This year, create financial habits NOT resolutions
In the new year, it is common to see people creating their “New Year’s Resolutions” list. For many, this includes some sort of financial resolution and it typically doesn’t last. If you are someone that typically creates a resolution at the beginning of the year but fails to commit, you’re not alone. In fact, there is even a designated day called National Quitters Day. The second Friday of every year is the day that most people give up on their resolutions. Did you make it?
If you did, congrats! That’s a great start to making changes in your life. If you didn’t, well join the club. Either way, to be successful in sticking with your resolutions or starting over after quitting, you might need to reframe your goals. Create financial habits, not resolutions! The key to achieving any goal is to create habits that support it. Without creating these habits (whether small or large) you will find it difficult to accomplish your goal. Check out these tips below to set yourself up for success.
First things first. Is your goal actually achievable?
The best way to make sure your goal is achievable is to make it specific and measurable. If you want to ‘save more money’ try to reframe it as ‘save $200 per month for the entire year’. If your goal is to ‘build your credit’ try reframing it as ‘pay bills every month on this date’ or ‘reduce credit card debt by paying this amount per pay period’ (check out how to build your credit here). To make it even more specific make it cue-based. For example, after work on Mondays put $20 in to your savings account. Making your goal specific and cue-based makes it easier for you to work backwards and figure out how to achieve it.
Try to piggy back off of current habits
The easiest way to create a habit to support your goal is to work off of a habit that you already have. For a financial goal this could be every time you look at your bank account, move $10 into savings. You already have the habit of checking your account, now just add the habit of moving some money to your savings.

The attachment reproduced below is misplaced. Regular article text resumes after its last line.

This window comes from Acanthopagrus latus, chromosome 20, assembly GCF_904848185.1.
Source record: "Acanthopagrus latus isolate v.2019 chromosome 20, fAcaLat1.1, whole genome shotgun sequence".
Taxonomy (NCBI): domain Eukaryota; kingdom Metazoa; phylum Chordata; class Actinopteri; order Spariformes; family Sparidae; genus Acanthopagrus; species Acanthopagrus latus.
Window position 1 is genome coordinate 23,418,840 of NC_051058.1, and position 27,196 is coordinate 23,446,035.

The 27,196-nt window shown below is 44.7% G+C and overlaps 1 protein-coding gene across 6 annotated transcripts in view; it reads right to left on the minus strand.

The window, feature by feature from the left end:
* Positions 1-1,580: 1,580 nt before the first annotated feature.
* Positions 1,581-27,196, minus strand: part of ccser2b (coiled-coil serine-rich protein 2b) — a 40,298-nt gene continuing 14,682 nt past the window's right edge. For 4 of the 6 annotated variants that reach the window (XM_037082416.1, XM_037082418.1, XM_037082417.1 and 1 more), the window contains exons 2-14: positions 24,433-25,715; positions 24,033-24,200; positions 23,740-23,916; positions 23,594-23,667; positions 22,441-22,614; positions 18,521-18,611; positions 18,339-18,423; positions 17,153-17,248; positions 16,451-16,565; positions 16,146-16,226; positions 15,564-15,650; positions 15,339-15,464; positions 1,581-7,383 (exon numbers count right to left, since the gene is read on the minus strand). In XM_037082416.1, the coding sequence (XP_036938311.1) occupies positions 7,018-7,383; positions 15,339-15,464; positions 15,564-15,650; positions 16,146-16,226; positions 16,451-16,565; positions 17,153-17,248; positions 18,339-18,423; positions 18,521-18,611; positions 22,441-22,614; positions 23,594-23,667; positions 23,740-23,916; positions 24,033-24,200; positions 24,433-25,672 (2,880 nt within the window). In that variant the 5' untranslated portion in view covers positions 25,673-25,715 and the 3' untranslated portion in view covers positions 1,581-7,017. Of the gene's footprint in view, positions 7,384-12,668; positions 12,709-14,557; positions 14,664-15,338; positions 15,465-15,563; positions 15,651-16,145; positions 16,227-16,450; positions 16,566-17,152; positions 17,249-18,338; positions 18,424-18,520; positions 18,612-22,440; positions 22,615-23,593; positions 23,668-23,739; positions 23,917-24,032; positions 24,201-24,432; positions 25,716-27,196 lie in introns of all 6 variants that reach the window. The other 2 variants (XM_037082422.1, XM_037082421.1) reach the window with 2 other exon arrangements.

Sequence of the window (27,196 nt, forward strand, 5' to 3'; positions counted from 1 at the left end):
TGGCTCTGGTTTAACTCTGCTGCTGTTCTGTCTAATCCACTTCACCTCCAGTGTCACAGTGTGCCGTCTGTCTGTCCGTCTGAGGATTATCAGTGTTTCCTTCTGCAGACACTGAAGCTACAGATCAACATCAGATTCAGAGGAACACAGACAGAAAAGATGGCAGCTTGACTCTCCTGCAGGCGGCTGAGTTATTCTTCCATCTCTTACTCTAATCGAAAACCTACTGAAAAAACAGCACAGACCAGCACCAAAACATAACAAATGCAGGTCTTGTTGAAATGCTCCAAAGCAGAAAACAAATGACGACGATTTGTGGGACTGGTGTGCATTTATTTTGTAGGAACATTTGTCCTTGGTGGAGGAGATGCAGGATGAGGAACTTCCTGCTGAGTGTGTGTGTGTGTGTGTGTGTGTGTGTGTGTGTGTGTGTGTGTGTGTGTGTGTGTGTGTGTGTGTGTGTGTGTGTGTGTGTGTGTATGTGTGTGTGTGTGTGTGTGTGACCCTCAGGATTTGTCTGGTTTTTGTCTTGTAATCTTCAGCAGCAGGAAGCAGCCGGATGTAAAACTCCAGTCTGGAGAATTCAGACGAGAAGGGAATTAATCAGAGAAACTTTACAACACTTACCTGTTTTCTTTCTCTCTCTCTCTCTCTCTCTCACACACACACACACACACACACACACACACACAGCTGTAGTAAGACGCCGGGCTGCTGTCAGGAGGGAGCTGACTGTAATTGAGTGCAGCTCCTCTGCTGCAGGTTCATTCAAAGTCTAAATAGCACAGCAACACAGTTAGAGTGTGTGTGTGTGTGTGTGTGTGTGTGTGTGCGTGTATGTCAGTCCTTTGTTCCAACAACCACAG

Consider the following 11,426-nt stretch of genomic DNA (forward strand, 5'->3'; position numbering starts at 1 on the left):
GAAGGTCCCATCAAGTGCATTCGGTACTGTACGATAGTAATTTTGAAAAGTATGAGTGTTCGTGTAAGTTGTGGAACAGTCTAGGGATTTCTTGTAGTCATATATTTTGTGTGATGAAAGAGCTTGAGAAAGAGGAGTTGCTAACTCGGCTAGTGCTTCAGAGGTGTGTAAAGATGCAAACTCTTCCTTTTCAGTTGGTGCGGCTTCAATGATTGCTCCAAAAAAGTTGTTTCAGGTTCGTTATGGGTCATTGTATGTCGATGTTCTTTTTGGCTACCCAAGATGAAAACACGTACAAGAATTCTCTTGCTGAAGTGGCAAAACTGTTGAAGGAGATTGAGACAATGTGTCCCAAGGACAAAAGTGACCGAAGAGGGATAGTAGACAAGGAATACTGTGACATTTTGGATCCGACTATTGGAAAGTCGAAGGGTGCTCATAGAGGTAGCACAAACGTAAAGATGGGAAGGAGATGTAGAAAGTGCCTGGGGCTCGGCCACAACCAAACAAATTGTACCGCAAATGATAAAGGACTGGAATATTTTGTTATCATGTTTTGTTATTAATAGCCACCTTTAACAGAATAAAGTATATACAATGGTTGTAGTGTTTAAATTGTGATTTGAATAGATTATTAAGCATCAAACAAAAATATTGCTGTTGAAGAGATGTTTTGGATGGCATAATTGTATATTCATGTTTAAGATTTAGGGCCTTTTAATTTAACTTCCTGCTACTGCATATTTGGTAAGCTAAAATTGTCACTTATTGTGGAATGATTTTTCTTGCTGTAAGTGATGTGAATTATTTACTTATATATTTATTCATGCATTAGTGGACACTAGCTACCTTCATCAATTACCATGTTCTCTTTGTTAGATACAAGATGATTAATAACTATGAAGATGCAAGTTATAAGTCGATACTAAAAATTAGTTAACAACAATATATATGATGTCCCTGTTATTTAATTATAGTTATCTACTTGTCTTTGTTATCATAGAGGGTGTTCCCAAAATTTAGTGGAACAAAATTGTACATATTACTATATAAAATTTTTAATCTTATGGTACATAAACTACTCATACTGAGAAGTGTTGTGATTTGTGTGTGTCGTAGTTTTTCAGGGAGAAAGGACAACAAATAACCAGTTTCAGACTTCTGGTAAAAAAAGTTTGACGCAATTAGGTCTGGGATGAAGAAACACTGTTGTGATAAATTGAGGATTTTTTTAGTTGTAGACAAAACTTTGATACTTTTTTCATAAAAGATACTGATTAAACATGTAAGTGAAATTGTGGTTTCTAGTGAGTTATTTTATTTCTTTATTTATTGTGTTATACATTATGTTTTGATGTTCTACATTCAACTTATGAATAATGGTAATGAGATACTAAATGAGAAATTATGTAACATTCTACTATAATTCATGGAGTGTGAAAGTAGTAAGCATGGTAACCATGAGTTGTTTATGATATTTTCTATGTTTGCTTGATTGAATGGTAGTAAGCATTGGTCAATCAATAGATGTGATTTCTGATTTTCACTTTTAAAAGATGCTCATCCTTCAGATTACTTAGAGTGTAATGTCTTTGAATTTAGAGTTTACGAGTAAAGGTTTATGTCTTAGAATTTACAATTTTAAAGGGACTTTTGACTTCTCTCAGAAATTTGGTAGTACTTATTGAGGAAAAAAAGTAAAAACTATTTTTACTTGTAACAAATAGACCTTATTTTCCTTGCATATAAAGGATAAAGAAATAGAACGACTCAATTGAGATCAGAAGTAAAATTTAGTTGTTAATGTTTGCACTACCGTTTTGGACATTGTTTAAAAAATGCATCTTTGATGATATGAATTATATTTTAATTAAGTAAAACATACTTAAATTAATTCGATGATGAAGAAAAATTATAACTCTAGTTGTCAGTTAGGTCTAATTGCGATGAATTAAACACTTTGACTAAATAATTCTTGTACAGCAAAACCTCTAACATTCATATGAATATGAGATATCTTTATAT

You can also piggy back off of non-related habits. Take something like watching your favorite show or going out to eat. Then, add the habit of putting money into your savings or paying a bill before you are allowed to do that.
Control your environment
Set yourself up to follow through on your new habits. Use your calendar reminders on your phone, set out post-it notes, put you unpaid bill on your desk, create a to-do chart, or anything that will visually remind you to do these habits. You can also try to make your habit as easy as possible for you to complete. For instance, downloading your financial institution’s mobile app (download ours here), setting up automatic withdrawals, or whatever will make your life easier.
Track your progress and remember it won’t be perfect
Make sure to track and look at how far you’ve come! It is an easy way to feel a sense of pride and purpose when you see that credit card debt going down or your savings account going up.
Remember that even if you have been crushing it for the first three months, there is bound to be that one month where you forget or your plans fall through. That does not and excuse to give up completely. You are working on long term goals and habits that take time and effort. We are not perfect and all you can do is own it and get back to it ASAP.
Now get to it!
As soon as you figure out your goal, do some research to figure out how to make it specific and create habits that will help you achieve them. It may take some trial and error but it will all be worth it in the long run.